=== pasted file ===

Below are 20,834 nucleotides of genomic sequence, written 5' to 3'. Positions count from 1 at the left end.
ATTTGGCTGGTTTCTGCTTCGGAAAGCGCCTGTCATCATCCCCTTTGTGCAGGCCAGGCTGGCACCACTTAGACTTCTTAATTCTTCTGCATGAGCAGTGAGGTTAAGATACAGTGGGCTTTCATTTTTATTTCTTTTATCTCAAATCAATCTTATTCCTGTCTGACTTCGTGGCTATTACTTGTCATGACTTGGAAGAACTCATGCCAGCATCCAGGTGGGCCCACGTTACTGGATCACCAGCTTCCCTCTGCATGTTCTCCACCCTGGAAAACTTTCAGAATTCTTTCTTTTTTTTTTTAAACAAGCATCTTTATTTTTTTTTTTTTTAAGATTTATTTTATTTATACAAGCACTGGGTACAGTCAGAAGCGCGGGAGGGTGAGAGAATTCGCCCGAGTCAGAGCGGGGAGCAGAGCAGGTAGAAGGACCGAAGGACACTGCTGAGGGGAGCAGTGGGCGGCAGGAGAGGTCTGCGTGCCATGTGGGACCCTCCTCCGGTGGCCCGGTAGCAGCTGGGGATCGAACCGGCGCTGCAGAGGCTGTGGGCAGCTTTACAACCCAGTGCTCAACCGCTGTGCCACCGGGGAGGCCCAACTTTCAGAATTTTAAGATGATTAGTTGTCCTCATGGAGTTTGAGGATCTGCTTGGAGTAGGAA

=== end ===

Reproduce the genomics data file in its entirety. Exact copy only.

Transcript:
Below are 20,834 nucleotides of genomic sequence, written 5' to 3'. Positions count from 1 at the left end.
ATTTGGCTGGTTTCTGCTTCGGAAAGCGCCTGTCATCATCCCCTTTGTGCAGGCCAGGCTGGCACCACTTAGACTTCTTAATTCTTCTGCATGAGCAGTGAGGTTAAGATACAGTGGGCTTTCATTTTTATTTCTTTTATCTCAAATCAATCTTATTCCTGTCTGACTTCGTGGCTATTACTTGTCATGACTTGGAAGAACTCATGCCAGCATCCAGGTGGGCCCACGTTACTGGATCACCAGCTTCCCTCTGCATGTTCTCCACCCTGGAAAACTTTCAGAATTCTTTCTTTTTTTTTTTAAACAAGCATCTTTATTTTTTTTTTTTTTAAGATTTATTTTATTTATACAAGCACTGGGTACAGTCAGAAGCGCGGGAGGGTGAGAGAATTCGCCCGAGTCAGAGCGGGGAGCAGAGCAGGTAGAAGGACCGAAGGACACTGCTGAGGGGAGCAGTGGGCGGCAGGAGAGGTCTGCGTGCCATGTGGGACCCTCCTCCGGTGGCCCGGTAGCAGCTGGGGATCGAACCGGCGCTGCAGAGGCTGTGGGCAGCTTTACAACCCAGTGCTCAACCGCTGTGCCACCGGGGAGGCCCAACTTTCAGAATTTTAAGATGATTAGTTGTCCTCATGGAGTTTGAGGATCTGCTTGGAGTAGGAA